The First Continental Congress met in Philadelphia in the autumn of 1774 and imposed an embargo on commerce with Great Britain. Peyton Randolph, who was Speaker of the Virginia House of Burgesses, served as president of the Congress. Its members also agreed to meet again in the spring of 1775 if Parliament had not responded favorably to the addresses Congress sent to the people of Great Britain and to the king. The king and Parliament rejected Congress's appeals, and in March 1775 the second Virginia Revolutionary Convention met in what was later called Saint John's Church in Richmond to elect delegates to the Second Continental Congress. At that convention, Patrick Henry moved that the colony be put into a posture of defense and in support of his motion made the dramatic “Give me liberty, or give me death!” speech.
The day after the convention adjourned, the royal governor, John Murray, fourth earl of Dunmore, under orders from the king, issued a proclamation forbidding the appointment of delegates to the Second Continental Congress, which was to meet in Philadelphia on May 10, 1775. The proclamation came too late. The Virginia convention had already elected delegates, and approximately one month later, before dawn on April 21, British marines from the HMS Magdalen, who were acting on orders from the governor, removed gunpowder from the magazine (or munitions storehouse) in Williamsburg. Militia companies converged on the capital, and the colony came close to an armed rebellion. On April 30, news of fighting between British soldiers and Massachusetts militiamen at Lexington and Concord reached Williamsburg. War was beginning to seem inevitable.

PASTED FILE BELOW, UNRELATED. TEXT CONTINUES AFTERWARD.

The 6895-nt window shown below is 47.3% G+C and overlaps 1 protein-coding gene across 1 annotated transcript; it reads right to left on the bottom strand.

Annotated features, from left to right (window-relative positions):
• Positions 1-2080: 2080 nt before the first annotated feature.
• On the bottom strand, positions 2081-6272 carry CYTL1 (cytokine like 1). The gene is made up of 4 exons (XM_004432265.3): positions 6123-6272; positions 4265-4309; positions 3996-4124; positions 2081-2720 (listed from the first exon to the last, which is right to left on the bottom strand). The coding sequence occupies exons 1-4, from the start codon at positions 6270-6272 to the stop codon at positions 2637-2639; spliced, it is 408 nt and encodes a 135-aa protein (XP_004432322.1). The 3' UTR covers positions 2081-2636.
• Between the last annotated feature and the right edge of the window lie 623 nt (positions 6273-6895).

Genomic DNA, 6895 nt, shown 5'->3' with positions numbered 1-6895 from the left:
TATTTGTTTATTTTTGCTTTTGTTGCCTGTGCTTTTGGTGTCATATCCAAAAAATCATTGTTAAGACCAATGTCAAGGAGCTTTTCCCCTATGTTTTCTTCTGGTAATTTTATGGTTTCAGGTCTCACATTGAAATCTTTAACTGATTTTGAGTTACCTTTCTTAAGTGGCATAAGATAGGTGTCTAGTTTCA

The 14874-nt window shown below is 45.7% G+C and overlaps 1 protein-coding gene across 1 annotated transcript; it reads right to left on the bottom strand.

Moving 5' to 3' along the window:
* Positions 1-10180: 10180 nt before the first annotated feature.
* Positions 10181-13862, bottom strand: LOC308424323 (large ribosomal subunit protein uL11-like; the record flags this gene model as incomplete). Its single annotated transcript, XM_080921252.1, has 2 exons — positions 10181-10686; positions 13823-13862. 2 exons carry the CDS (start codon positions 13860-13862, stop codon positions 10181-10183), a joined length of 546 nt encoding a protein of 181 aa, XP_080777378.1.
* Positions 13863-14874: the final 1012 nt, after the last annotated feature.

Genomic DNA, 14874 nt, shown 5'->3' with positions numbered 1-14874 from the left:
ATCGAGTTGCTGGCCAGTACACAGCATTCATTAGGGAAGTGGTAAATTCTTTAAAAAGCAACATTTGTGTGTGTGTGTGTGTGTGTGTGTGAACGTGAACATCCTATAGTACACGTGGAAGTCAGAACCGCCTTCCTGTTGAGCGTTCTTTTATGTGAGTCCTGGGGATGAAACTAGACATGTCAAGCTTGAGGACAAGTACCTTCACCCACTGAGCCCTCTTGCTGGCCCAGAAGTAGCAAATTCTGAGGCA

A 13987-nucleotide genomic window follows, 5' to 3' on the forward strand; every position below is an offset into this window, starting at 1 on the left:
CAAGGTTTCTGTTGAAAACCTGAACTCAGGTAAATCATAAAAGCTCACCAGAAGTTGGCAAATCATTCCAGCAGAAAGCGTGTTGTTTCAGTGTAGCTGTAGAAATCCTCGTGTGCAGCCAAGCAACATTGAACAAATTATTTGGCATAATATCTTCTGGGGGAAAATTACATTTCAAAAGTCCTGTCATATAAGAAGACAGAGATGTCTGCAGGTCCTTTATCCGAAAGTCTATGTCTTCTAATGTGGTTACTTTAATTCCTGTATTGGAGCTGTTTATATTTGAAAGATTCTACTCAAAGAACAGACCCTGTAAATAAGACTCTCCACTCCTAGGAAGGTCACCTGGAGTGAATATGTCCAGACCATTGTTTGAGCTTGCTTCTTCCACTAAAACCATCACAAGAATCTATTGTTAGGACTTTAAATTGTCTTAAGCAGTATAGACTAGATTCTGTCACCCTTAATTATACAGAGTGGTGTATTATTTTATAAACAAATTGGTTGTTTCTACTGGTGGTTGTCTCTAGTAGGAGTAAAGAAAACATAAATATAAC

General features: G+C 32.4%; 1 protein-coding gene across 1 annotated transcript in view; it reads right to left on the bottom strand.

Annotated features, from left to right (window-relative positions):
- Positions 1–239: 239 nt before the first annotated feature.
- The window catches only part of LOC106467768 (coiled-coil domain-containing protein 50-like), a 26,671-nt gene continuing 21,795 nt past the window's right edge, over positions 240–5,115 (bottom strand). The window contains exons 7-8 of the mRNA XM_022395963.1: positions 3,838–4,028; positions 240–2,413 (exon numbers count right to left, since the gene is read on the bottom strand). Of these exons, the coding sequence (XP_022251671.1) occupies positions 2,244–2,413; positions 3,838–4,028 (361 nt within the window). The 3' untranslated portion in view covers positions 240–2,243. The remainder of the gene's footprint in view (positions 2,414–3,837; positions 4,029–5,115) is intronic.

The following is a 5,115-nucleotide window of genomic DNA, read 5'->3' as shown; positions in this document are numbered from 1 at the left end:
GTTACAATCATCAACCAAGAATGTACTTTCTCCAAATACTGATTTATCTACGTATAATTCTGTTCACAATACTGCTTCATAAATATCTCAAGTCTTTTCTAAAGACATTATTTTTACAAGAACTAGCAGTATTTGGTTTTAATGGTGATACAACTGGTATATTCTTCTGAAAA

1. When and where was the Congress of colonies to be held?
2. Who was the man who issued this proclamation? What was his position in the colony?
1. Compare this proclamation with the document called "Dunmore's Proclamation." What do their similarities and differences tell us about the changes in colonial and royal sentiments toward one another?
Holton, Woody. Forced Founders: Indians, Debtors, Slaves, and the Making of the American Revolution in Virginia. Chapel Hill, N.C.: University of North Carolina Press, 1999.
Middlekauff, Robert. The Glorious Cause: The American Revolution, 1763–1789. Rev. ed. New York: Oxford University Press, 2005.
Selby, John E. The Revolution in Virginia, 1775–1783. Williamsburg, Va.: Colonial Williamsburg Foundation, 1988.